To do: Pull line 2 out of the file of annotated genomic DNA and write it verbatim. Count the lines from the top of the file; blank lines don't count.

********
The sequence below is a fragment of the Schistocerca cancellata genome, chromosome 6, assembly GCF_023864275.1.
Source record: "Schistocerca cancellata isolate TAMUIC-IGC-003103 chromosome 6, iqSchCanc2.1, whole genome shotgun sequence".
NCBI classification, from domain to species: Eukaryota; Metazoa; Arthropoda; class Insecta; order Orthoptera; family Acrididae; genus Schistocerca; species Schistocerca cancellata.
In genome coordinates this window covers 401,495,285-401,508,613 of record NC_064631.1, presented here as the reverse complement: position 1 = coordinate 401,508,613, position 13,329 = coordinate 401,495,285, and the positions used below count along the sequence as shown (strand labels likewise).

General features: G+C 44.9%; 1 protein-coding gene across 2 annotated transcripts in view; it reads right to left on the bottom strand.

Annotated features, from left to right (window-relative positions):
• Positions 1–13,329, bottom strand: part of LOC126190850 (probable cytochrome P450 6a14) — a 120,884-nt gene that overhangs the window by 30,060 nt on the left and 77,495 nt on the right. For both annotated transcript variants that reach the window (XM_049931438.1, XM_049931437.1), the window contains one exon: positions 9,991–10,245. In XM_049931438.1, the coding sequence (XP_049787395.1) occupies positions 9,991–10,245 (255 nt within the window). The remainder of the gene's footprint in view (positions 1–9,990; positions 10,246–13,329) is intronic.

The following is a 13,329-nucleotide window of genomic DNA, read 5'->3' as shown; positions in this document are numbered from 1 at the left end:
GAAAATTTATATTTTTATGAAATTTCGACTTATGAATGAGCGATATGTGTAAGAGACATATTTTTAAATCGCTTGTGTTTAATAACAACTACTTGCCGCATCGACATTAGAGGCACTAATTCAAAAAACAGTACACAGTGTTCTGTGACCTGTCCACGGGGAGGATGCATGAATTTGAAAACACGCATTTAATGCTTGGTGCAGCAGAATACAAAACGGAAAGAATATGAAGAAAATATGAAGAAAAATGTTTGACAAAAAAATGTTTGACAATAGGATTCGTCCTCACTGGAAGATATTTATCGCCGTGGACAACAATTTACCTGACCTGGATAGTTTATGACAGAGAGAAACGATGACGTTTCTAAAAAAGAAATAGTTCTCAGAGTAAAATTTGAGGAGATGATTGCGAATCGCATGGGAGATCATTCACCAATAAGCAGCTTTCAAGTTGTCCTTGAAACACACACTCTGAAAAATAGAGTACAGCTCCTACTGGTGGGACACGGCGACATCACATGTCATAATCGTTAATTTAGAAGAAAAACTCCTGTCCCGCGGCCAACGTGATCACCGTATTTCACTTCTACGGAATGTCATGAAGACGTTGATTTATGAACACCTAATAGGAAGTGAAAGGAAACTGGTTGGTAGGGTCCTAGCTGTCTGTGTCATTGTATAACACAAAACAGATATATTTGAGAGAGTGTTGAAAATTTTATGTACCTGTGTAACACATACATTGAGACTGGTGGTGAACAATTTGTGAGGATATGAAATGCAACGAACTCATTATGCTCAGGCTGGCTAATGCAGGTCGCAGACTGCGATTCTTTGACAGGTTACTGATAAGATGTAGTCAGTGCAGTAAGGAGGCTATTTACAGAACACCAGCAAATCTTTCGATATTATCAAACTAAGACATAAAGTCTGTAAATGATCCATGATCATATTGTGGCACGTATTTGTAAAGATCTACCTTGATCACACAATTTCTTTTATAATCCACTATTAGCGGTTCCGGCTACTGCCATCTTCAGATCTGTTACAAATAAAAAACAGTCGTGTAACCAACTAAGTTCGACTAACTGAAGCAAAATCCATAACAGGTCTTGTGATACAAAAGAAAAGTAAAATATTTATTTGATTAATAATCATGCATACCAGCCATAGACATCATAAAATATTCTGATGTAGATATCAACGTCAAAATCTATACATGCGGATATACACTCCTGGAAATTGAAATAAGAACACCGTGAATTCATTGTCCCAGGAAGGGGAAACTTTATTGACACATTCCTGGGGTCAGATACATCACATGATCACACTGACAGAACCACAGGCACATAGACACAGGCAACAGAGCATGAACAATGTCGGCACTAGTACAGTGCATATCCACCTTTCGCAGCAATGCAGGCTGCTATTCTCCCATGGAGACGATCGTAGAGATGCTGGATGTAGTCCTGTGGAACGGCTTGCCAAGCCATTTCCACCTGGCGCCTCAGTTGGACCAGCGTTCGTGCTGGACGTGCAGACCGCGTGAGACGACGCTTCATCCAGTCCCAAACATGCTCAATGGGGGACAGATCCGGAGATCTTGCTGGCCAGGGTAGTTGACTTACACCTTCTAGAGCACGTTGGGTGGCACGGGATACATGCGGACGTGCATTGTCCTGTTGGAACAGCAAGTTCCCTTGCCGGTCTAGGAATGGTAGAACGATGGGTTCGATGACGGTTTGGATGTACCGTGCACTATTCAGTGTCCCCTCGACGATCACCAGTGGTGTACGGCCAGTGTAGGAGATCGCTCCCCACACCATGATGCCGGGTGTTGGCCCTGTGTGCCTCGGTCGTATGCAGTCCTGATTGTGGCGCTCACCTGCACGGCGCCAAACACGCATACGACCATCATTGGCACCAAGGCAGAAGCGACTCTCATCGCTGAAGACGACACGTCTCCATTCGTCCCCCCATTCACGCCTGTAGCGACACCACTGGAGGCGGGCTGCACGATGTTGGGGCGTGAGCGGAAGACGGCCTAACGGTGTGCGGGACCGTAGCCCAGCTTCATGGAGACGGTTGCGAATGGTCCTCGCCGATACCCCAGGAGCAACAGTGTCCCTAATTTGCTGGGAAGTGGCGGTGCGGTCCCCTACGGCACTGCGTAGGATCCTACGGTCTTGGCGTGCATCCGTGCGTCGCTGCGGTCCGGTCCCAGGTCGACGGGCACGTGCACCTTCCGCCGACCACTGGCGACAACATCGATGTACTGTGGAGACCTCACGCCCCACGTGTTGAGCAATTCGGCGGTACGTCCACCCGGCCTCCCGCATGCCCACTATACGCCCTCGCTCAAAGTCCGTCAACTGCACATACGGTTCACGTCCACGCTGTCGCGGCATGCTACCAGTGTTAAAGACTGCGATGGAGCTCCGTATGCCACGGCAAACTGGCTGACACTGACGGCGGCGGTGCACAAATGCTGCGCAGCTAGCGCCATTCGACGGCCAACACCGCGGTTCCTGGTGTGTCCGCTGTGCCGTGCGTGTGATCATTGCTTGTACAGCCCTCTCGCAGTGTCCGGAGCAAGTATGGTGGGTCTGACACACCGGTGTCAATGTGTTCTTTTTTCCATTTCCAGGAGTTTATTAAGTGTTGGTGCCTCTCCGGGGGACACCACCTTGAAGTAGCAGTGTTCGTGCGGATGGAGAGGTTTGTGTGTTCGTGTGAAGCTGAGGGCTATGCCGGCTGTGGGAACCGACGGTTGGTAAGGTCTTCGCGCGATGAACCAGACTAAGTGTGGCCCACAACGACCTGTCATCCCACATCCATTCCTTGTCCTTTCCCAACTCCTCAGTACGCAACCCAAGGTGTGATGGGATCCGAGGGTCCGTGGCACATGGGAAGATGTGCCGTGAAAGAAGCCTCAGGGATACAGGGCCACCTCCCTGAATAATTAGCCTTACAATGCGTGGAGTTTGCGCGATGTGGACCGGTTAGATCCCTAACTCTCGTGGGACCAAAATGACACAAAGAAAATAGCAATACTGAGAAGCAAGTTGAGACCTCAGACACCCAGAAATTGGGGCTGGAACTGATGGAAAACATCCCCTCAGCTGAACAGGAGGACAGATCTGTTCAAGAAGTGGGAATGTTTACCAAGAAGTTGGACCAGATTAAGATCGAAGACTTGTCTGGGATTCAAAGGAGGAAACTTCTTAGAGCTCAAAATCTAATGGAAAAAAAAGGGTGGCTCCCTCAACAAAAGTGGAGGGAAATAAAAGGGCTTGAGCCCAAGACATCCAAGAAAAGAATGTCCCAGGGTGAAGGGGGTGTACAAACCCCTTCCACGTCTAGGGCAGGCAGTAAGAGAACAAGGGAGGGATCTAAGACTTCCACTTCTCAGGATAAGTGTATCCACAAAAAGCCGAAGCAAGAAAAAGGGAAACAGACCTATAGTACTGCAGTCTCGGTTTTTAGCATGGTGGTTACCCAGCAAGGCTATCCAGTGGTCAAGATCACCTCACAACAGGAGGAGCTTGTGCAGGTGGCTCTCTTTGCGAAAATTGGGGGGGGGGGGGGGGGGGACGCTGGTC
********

Source record: "Schistocerca cancellata isolate TAMUIC-IGC-003103 chromosome 6, iqSchCanc2.1, whole genome shotgun sequence".